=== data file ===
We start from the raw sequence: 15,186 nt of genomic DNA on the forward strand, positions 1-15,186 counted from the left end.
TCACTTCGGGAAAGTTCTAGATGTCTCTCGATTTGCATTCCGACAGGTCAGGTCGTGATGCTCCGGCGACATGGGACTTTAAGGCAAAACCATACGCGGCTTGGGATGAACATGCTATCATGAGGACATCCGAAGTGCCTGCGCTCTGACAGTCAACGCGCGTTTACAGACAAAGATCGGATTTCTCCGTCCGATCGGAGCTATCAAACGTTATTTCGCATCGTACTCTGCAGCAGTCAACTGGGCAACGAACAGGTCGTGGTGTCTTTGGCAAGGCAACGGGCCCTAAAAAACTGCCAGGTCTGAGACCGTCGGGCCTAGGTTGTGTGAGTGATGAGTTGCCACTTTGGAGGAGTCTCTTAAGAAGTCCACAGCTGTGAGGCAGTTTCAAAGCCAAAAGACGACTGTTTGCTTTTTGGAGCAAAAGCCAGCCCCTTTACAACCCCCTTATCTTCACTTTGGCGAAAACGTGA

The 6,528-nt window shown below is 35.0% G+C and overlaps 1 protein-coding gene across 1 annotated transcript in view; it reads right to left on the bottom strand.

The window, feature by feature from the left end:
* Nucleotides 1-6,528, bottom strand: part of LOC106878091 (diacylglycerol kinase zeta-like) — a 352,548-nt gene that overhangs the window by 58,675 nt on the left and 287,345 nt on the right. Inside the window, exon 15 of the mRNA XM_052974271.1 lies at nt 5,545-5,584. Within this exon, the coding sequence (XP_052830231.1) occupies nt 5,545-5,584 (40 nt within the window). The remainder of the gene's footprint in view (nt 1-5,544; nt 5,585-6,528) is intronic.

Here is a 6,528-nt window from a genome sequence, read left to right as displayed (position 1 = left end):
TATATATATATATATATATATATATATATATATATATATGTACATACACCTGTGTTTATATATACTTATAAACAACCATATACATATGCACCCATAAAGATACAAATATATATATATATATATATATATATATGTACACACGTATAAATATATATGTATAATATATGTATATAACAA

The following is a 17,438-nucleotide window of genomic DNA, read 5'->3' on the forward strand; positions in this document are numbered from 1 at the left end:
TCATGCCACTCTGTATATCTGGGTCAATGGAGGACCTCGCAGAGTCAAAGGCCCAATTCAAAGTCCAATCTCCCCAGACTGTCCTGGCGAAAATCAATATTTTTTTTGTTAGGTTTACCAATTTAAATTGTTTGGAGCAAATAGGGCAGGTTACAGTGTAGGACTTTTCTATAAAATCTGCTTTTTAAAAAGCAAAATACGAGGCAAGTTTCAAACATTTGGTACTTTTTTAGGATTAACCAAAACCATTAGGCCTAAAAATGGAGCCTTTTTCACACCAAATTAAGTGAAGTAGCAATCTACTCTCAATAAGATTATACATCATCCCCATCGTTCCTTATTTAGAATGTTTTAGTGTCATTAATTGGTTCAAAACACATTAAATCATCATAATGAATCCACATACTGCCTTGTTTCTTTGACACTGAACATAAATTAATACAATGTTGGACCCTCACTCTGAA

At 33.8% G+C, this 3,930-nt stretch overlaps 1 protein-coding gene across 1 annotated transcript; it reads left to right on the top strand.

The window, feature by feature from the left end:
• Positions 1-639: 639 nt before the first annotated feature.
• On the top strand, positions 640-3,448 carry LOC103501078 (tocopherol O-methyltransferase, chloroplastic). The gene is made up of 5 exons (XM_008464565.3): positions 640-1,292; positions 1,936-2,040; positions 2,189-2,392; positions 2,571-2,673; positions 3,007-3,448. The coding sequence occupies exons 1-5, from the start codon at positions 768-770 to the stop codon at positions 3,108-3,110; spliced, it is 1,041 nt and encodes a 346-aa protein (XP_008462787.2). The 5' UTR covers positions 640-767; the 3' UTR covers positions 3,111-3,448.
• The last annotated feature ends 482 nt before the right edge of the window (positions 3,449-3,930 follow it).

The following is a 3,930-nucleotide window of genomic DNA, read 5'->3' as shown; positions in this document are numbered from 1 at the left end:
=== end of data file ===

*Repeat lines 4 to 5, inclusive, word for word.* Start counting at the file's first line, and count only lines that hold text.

The window, feature by feature from the left end:
* Nucleotides 1-6,528, bottom strand: part of LOC106878091 (diacylglycerol kinase zeta-like) — a 352,548-nt gene that overhangs the window by 58,675 nt on the left and 287,345 nt on the right. Inside the window, exon 15 of the mRNA XM_052974271.1 lies at nt 5,545-5,584. Within this exon, the coding sequence (XP_052830231.1) occupies nt 5,545-5,584 (40 nt within the window). The remainder of the gene's footprint in view (nt 1-5,544; nt 5,585-6,528) is intronic.